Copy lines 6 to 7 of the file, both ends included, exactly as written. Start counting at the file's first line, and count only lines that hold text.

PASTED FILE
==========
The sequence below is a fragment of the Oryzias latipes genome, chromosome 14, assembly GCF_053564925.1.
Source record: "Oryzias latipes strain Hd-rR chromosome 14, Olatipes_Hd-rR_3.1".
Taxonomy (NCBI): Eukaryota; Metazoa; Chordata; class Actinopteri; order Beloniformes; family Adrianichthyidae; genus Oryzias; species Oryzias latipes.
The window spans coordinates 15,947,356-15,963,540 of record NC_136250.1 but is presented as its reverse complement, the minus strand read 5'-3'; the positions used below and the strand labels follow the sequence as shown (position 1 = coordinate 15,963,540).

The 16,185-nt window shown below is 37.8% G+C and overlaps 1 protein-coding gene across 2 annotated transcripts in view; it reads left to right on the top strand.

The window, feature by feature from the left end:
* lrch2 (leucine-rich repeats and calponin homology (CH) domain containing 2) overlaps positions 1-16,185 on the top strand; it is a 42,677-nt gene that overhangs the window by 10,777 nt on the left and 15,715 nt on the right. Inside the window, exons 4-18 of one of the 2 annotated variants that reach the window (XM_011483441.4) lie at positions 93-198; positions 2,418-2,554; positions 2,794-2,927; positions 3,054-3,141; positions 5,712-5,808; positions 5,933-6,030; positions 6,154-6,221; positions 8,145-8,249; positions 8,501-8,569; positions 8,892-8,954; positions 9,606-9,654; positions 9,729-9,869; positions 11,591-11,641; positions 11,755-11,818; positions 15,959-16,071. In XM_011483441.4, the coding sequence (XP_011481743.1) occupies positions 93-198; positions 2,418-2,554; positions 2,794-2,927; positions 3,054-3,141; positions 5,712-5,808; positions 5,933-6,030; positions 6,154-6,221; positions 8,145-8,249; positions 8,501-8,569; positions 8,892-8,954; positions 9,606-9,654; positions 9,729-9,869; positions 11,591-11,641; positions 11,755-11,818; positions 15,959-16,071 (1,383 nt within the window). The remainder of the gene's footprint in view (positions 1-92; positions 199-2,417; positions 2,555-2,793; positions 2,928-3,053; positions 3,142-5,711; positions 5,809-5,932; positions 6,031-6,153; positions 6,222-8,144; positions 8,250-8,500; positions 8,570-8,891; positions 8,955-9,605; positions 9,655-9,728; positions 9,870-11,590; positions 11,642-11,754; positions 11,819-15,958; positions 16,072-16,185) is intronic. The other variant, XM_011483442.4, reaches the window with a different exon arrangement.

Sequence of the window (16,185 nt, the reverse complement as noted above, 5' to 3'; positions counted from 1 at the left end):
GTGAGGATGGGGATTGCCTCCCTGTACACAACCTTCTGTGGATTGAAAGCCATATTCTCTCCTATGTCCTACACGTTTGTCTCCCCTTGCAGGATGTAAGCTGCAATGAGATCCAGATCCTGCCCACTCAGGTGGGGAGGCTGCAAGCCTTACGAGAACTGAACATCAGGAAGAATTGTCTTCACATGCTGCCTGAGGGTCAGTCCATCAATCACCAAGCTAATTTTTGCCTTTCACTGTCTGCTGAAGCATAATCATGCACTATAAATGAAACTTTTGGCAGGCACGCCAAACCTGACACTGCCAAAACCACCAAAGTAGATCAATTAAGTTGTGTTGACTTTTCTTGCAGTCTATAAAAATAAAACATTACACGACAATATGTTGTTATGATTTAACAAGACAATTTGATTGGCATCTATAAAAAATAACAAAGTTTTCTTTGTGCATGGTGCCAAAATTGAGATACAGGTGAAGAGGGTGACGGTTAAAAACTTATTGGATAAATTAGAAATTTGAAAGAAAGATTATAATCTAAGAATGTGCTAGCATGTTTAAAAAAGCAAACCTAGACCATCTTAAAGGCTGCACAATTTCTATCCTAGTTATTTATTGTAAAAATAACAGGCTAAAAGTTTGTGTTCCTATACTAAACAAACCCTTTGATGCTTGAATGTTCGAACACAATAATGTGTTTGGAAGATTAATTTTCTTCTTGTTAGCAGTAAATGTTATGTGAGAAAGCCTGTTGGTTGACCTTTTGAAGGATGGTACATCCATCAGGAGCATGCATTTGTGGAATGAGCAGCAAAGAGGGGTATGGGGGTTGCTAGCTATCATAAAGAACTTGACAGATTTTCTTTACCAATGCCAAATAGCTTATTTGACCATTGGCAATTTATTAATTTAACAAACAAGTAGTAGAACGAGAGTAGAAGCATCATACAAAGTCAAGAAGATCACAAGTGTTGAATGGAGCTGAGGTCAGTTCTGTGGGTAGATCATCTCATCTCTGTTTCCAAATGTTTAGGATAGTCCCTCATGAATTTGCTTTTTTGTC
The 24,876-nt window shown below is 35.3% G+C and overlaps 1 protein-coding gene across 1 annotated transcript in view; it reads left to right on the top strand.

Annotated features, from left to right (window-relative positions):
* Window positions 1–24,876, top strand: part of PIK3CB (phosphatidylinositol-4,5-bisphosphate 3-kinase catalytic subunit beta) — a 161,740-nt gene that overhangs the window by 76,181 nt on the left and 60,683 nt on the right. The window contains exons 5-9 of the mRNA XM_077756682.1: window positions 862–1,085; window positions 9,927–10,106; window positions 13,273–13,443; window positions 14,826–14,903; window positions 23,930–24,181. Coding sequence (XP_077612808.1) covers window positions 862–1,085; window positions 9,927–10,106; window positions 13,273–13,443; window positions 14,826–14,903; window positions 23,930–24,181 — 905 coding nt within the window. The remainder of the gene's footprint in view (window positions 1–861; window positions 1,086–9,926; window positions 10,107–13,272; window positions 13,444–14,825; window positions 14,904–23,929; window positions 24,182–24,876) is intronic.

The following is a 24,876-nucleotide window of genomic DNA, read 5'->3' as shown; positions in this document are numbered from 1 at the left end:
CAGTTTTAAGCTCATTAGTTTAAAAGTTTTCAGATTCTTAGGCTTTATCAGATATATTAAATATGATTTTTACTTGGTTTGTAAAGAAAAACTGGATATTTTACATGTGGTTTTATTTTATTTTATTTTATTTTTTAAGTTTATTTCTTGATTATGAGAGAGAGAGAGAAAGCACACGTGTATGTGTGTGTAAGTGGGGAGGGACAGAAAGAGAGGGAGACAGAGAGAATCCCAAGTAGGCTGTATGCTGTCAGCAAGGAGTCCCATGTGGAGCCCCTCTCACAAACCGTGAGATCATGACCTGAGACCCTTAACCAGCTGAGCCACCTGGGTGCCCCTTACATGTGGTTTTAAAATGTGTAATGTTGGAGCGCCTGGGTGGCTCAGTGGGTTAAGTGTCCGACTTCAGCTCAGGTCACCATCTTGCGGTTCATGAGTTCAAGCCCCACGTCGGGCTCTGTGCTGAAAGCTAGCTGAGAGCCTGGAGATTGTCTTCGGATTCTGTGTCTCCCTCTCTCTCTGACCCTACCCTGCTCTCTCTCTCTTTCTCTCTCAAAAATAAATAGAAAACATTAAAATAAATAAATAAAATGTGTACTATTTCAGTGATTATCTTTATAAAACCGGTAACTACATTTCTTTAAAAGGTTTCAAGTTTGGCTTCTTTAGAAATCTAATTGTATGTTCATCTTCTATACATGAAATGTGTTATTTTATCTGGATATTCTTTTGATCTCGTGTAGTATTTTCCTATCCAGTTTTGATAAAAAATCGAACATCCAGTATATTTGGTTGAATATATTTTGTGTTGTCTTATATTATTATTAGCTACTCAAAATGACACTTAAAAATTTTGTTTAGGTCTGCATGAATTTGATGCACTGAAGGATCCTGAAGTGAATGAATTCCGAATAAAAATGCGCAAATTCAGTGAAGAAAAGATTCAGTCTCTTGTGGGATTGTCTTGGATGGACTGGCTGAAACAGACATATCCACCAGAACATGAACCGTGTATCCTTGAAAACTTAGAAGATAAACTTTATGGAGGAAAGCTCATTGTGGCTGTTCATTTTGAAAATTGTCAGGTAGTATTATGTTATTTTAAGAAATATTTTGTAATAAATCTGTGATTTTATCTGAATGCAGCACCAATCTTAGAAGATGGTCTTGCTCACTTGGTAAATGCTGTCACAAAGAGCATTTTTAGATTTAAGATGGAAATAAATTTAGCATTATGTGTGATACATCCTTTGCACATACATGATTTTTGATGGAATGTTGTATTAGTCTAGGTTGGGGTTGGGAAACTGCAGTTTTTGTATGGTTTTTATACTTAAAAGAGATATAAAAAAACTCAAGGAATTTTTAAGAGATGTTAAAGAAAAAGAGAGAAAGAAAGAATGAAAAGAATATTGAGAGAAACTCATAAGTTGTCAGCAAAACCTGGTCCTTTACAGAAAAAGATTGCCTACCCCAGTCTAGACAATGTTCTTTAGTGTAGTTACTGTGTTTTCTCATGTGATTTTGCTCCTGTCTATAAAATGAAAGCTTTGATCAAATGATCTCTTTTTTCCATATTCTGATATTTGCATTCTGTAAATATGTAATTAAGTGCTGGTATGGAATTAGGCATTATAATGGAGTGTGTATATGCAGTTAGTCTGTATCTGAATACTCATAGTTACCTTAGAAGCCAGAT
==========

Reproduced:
The window, feature by feature from the left end:
* lrch2 (leucine-rich repeats and calponin homology (CH) domain containing 2) overlaps positions 1-16,185 on the top strand; it is a 42,677-nt gene that overhangs the window by 10,777 nt on the left and 15,715 nt on the right. Inside the window, exons 4-18 of one of the 2 annotated variants that reach the window (XM_011483441.4) lie at positions 93-198; positions 2,418-2,554; positions 2,794-2,927; positions 3,054-3,141; positions 5,712-5,808; positions 5,933-6,030; positions 6,154-6,221; positions 8,145-8,249; positions 8,501-8,569; positions 8,892-8,954; positions 9,606-9,654; positions 9,729-9,869; positions 11,591-11,641; positions 11,755-11,818; positions 15,959-16,071. In XM_011483441.4, the coding sequence (XP_011481743.1) occupies positions 93-198; positions 2,418-2,554; positions 2,794-2,927; positions 3,054-3,141; positions 5,712-5,808; positions 5,933-6,030; positions 6,154-6,221; positions 8,145-8,249; positions 8,501-8,569; positions 8,892-8,954; positions 9,606-9,654; positions 9,729-9,869; positions 11,591-11,641; positions 11,755-11,818; positions 15,959-16,071 (1,383 nt within the window). The remainder of the gene's footprint in view (positions 1-92; positions 199-2,417; positions 2,555-2,793; positions 2,928-3,053; positions 3,142-5,711; positions 5,809-5,932; positions 6,031-6,153; positions 6,222-8,144; positions 8,250-8,500; positions 8,570-8,891; positions 8,955-9,605; positions 9,655-9,728; positions 9,870-11,590; positions 11,642-11,754; positions 11,819-15,958; positions 16,072-16,185) is intronic. The other variant, XM_011483442.4, reaches the window with a different exon arrangement.